“Personally I think the idea that fake news on Facebook, which is a very small amount of the content, influenced the election in any way—I think is a pretty crazy idea…Voters make decisions based on their lived experience.”

You also played a transparent empathy card:

“I do think there is a certain profound lack of empathy in asserting that the only reason someone could have voted the way they did is they saw some fake news…If you believe that, then I don’t think you have internalized the message the Trump supporters are trying to send in this election.”

Oh…we’ve internalized it all right. There’s no confusion: the people who voted for Trump are furious at the government, enough to spread global chaos. Of course, they’re being conned by a trickster, and they will suffer from the attack on liberties and environmental policy right along with the rest of us. If they deserve empathy, it’s because their points of view, experiences, fears and feelings toward oppressed groups—these feelings float on a spectrum between passionate hatred and blind indifference—were harvested for political (and probably for financial) advantage.

***

You’re smart enough to know no one is saying the only reason Trump’s supporters voted was because of the fake news distributed via Facebook. You’re also smart enough to know that Facebook did, in fact, influence this election in some way, an idea far from crazy. Do you think your employees are crazy? They are wondering what influence Facebook has had, and have engaged in necessary soul searching.

Facebook is many things. It helps me connect with friends abroad, sell books and keep track of information during emergencies. Alongside all that, of course, you must admit that Facebook is human history’s most efficient and far reaching propaganda and counterknowledge distribution system. Those of us who use the website to distribute news have to own that. As its creator, so do you, just as you have to own the role your company played in the election of a bigot whose threat to the world is very real. Facebook would have influenced the election either way, no matter who had won, but the fact remains that we’ve elected a psychopath currently empowering every variety of repugnance.

Facebook needs to change. Dramatically. It cannot sit idly by knowing how it is contributing to mass misinformation and propaganda. The consequences extend to every layer of our society.

As an educator, I’ve been fighting the “filter bubble” social media effect, highlighted so brilliantly here by Eli Pariser back in 2011, since the beginning of this decade. Ignorance and misinformation are so high among my students, especially on topics like climate change, politics, economics, international affairs and—to my shock—human sexuality and the process of learning, that I routinely assume they’ll need to unlearn a laundry list of things, and I’m usually right. Because most don’t read books or newspapers, most of them lack any information outside of their sphere of gratification. What’s inside their sphere is often misplaced, misunderstood and flat out wrong.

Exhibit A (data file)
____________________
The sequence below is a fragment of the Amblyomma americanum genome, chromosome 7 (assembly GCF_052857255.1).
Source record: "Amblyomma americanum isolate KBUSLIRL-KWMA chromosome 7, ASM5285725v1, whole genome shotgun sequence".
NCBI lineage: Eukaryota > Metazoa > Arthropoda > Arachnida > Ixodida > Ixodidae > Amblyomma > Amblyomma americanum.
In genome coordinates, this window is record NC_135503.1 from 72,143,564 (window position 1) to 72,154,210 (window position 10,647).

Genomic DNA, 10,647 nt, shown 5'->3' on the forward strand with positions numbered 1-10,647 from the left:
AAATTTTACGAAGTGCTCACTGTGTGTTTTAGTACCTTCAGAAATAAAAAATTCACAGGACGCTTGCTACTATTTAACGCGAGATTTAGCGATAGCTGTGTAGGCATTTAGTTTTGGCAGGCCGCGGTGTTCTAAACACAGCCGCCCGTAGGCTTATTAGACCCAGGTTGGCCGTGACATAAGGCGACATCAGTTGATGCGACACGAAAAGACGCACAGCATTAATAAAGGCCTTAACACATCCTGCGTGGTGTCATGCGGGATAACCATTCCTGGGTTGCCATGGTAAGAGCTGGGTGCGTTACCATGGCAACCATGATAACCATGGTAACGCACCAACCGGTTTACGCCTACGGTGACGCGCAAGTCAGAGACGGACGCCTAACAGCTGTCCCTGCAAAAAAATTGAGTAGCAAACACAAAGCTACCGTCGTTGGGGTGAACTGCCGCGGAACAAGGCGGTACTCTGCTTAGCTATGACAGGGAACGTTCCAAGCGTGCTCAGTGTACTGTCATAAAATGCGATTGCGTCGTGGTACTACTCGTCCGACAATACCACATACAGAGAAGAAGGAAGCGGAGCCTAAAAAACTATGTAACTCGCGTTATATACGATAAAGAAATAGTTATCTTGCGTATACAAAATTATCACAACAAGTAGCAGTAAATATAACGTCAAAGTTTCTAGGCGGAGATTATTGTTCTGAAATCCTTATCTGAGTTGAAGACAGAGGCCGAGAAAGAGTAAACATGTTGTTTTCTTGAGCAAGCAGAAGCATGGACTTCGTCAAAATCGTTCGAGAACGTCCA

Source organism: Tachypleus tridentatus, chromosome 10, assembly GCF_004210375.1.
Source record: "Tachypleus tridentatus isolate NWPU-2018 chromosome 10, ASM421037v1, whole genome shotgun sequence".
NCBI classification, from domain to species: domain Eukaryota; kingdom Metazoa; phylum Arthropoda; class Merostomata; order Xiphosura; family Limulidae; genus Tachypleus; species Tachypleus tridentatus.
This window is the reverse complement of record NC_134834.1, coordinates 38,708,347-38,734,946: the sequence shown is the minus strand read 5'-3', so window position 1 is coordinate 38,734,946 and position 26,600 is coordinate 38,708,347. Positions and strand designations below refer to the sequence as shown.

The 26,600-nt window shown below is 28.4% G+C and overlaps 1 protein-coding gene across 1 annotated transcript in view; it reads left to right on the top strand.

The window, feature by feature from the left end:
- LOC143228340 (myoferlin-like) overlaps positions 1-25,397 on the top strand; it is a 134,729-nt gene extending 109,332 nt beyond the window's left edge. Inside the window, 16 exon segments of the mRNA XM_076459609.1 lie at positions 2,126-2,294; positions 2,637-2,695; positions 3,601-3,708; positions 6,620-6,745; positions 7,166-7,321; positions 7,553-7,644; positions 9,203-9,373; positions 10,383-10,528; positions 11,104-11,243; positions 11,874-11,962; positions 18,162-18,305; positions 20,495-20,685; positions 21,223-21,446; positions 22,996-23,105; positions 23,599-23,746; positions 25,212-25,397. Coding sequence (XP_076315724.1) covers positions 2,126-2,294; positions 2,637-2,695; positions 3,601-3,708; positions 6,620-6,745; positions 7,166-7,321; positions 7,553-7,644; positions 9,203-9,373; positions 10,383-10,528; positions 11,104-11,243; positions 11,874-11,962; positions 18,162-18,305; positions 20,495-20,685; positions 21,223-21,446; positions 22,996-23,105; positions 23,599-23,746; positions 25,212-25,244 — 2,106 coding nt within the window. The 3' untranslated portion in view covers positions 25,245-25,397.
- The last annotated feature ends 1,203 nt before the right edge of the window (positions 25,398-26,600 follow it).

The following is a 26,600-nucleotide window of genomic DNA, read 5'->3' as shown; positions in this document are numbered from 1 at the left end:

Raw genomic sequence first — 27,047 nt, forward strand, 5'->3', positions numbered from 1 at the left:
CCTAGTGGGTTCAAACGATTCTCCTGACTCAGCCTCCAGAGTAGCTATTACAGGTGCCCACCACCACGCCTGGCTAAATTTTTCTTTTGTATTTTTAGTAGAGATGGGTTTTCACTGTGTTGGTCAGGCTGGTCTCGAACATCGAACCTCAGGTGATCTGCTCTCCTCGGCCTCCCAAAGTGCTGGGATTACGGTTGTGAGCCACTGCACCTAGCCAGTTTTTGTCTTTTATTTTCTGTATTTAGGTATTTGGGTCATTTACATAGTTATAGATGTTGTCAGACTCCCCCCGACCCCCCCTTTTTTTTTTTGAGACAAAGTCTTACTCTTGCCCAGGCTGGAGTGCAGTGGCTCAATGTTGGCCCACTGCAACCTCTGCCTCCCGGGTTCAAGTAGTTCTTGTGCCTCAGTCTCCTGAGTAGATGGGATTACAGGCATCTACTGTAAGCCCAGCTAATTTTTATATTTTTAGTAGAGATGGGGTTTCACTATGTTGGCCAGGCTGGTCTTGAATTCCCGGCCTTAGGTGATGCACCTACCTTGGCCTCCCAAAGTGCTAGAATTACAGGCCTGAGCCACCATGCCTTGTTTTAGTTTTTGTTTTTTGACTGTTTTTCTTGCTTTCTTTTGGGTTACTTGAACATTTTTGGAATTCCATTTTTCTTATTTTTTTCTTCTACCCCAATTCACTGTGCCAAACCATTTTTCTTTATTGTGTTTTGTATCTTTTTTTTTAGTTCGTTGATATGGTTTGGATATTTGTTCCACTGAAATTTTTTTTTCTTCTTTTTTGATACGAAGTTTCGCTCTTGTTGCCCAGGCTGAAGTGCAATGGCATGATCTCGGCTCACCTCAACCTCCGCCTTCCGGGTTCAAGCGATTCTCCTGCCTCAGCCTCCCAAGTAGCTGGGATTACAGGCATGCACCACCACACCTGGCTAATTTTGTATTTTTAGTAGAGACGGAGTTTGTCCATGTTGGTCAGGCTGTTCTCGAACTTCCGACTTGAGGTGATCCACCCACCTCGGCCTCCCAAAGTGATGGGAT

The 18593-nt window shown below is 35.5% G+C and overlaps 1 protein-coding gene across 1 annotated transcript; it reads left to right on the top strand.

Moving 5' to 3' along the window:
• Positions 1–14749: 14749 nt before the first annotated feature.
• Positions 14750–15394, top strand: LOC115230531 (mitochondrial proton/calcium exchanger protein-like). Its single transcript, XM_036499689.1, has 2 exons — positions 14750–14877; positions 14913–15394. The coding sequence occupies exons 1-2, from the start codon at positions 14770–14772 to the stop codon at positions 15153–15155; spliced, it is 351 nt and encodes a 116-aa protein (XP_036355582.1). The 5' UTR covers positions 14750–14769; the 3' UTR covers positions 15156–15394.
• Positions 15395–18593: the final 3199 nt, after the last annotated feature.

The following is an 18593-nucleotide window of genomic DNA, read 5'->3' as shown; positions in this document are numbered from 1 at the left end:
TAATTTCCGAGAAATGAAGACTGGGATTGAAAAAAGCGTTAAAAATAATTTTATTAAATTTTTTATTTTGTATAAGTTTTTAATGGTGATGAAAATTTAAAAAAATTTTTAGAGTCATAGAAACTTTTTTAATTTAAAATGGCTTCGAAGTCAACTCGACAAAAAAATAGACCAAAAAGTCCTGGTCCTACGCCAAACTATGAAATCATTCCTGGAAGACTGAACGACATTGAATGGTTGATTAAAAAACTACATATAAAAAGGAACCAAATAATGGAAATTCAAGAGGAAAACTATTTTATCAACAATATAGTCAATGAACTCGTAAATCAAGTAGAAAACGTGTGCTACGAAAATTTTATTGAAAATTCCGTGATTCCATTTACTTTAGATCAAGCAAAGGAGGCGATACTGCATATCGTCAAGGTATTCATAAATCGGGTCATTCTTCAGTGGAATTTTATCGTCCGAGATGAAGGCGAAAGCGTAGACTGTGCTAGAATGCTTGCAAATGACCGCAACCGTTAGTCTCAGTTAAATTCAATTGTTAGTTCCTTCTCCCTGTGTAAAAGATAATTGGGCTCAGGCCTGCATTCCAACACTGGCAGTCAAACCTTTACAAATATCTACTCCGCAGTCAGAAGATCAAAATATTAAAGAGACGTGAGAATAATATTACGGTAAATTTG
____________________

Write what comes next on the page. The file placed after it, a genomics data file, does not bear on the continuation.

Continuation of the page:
This semester one student “heard on Facebook” that video games help their attention span more than other activities. Another one thought that a local grocery store was giving away hundreds of dollars’ worth of food to random people. A third thought we should close all bank accounts because Obamacare was going to drain them of money if Clinton won. A fourth believed that Facebook was close to charging people cash to maintain their profiles. I should note this one is pretty old, but you jumped to correct it.

***

Obviously, we all are to blame for this on some level. Facebook does not generate information any more than does the mail carrier. But you are not a mail carrier and you know it. As a corporation, you don’t have to weigh the balance between your desire for profit and what social impact you have. However, you claim to imagine yourself as a place meant to connect people. It begs an obvious question: what sort of connection do you want us to share? Do you want to make it easier for us to hoodwink each other with nonsense, or to spread legitimate information and concerns? In the end, what do you think of us, your users and investors?

Frankly, I’m shocked by your Trumpist denial. Just as it’s Trumpist to say one thing but then to turn around and claim you never said it…to say you care about people whose rights you want to attack…it is also equally Trumpist to say that something is false when you know it’s true. It’s also Trumpist to say things so outrageous and extreme that they force people to respond to a distraction from the conversation. That’s exactly what you’re doing with your claim that Facebook had no impact whatsoever and that your critics lack empathy.

You know your policies and business model influenced the election, just as they influence any host of other things. You either don’t care or you like the results. Out one side of your mouth, you’re accusing your critics of lacking empathy. Out the other, you claim your critics—a group that includes your employees and investors—perceive a false reality.

What’s real? Obviously, it’s what Mark Zuckerberg claims to be true, no matter how extreme and absolute. That’s not an example of empathy. It’s much closer to the Facebook post of a stubborn and crazy uncle.

Cordially,

Gint Aras
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Image of Narcissus by Carvaggio from Wikipedia.


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The tweet of a narcissist 

Donald Trump’s first tweet following his electoral victory reveals textbook narcissism and fascistic tendency:

“Just had a very open and successful presidential election. Now professional protesters, incited by the media, are protesting. Very unfair!”

This babble reveals a lot of what we should expect from him as president. It uses techniques familiar to anyone who has ever lived with, been ruled by or has otherwise ended up under the power of a narcissist.